Firing into a moving car:
Ruben DeBrosse, 16, killed
Nothing in Ruben DeBrosse’s short life hinted at how it was going to end.
The 16-year-old had just made the varsity football team at Royal Palm Beach High. He won a “most outstanding cadet” award from the sheriff’s youth academy. He took a job at McDonald’s to help his single mother. He planned to join the Army.
But at 2:20 on a Saturday morning in August 2008, DeBrosse was driving a stolen rental car. There is no explanation in investigative files for why or how DeBrosse got the car.
Palm Beach County Sheriff’s deputy Eric Bethel was following him.
DeBrosse pulled into the parking lot of the Regal movie theater in Royal Palm Beach. According to his passenger, the sheriff’s cruiser had not yet turned on lights or sirens.
Bethel pulled up in back of DeBrosse. Another deputy pulled in front of DeBrosse.
DeBrosse put the car in reverse and stepped on the gas, hitting Bethel’s front bumper. Bethel jumped out of his car and ordered DeBrosse to stop and turn off the car.
According to three witnesses, DeBrosse began driving forward to get away from Bethel when they heard shots. Two witnesses said they saw DeBrosse’s car swerve to avoid the second deputy’s car.
But Bethel told investigators that DeBrosse had started to back up toward his patrol car again, not drive away.
At that point, Bethel said he believed he was about to be pinned between the two cars and fired once, then fired again as DeBrosse began to drive away from him.
PBSO investigators concluded DeBrosse had not only started to back up, as Bethel said, but that he had continued to drive at Bethel even after the deputy retreated.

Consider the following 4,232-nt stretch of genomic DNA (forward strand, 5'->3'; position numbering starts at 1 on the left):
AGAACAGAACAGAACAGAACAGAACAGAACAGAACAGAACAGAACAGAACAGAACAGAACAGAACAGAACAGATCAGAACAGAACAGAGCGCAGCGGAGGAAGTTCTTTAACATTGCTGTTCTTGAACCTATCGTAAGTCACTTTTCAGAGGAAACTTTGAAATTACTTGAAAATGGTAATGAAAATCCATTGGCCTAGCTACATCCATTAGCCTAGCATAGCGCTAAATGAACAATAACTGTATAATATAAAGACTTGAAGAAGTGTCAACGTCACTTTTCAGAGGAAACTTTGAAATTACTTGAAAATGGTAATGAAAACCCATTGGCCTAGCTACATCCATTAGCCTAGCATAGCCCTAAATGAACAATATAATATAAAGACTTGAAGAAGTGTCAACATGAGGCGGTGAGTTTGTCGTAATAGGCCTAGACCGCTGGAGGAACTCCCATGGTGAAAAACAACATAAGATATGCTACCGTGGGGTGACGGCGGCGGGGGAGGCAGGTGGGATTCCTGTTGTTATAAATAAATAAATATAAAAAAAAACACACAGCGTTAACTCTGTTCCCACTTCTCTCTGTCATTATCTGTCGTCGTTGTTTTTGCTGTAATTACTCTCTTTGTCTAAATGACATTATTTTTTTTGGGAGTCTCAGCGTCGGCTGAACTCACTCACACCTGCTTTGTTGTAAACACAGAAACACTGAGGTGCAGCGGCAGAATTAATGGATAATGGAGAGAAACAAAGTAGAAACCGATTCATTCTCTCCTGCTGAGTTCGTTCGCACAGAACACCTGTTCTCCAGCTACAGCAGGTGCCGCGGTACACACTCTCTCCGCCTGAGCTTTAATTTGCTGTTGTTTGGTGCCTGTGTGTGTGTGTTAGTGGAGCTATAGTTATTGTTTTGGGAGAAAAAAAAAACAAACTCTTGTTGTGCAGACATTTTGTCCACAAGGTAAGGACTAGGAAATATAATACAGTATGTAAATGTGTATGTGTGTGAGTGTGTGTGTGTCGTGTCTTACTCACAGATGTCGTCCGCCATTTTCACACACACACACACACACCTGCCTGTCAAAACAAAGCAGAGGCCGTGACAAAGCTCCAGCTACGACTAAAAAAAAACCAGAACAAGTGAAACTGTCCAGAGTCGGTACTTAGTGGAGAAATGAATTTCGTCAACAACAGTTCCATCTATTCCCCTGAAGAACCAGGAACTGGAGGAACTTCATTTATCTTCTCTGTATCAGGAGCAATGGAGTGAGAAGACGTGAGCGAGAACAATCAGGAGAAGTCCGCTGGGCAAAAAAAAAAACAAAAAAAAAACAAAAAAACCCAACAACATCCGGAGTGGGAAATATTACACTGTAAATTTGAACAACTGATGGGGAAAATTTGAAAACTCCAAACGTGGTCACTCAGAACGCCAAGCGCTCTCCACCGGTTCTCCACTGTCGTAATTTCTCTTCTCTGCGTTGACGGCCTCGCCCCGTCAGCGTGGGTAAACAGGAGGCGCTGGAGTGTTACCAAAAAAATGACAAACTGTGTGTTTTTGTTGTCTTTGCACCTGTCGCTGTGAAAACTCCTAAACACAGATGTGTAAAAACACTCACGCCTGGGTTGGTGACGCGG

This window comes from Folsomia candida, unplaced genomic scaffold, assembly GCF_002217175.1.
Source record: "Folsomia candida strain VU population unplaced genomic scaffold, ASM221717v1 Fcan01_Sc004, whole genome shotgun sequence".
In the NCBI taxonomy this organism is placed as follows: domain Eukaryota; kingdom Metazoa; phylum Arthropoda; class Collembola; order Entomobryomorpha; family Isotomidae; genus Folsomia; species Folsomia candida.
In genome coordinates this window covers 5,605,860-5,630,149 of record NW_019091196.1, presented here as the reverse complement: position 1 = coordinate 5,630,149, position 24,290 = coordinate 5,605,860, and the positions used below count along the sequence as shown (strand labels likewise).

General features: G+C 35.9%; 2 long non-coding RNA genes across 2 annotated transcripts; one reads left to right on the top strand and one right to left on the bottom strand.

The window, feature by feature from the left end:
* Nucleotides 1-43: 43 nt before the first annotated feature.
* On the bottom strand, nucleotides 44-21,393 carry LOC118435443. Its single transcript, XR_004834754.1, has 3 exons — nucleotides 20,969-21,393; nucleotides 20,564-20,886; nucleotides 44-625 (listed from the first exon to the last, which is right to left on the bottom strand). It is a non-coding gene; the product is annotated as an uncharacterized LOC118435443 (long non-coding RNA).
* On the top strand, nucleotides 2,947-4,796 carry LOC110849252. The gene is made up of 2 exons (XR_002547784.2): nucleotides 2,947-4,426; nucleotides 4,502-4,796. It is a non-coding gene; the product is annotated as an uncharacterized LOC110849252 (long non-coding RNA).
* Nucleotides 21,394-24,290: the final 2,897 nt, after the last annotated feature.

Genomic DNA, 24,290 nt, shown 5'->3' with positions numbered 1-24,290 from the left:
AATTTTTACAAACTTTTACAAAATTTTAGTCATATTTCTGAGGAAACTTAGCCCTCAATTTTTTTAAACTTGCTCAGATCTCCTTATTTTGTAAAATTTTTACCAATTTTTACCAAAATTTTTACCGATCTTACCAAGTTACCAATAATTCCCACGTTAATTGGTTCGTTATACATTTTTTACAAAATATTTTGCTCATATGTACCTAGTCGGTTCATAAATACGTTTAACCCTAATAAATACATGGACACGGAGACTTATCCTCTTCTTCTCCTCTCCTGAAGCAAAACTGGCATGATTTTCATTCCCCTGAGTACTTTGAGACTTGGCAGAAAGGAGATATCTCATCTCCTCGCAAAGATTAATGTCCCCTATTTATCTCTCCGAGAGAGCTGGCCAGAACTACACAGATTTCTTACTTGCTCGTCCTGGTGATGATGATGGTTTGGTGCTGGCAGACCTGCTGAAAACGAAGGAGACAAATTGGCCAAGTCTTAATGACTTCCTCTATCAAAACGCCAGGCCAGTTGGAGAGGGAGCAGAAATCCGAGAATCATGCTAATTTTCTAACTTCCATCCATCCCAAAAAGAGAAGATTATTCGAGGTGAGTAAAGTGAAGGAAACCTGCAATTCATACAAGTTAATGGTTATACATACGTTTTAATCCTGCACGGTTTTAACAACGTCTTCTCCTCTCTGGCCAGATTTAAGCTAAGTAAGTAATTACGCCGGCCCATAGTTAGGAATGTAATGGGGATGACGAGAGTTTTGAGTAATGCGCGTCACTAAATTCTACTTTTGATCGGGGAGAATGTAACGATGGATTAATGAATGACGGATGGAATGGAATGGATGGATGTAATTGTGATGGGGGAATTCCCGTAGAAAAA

There was another conflicting statement. According to then-State Attorney Barry Krischer, Bethel fired four times. Two witnesses said at least five shots were fired.
Shot once in the head, once in the back, DeBrosse drove into a tree.
He died 10 days before his 17th birthday.
Bethel was cleared. Krischer found it was “abundantly clear” that the deputy legitimately feared for his safety from the threat of DeBrosse’s “oncoming vehicle.”
As for DeBrosse, he wrote, as a graduate of the sheriff’s academy, the teenager “should have known better.”
Eleven months after the shooting, a special PBSO panel that reviews major incidents, the Post Critical Incident Assessment Team, discussed the shooting.
There was no disagreement on whether the shooting was justified and for the most part, no major criticism. But there was a general observation that the deputies missed an opportunity to move more slowly and deliberately, as noted in the meeting minutes: “Once the vehicle crashed into the front of the patrol vehicle, why do we have to approach?”
‘A violent struggle,’ then shots in the back:
Victor Arango, 26, killed
Victor Arango didn’t start the brawl in a Boynton Beach sports bar’s parking lot in the predawn hours of June 2012. Probably drunk and possibly high, the 26-year-old was trying to break up the fistfight. So was the bar manager when Arango slugged him.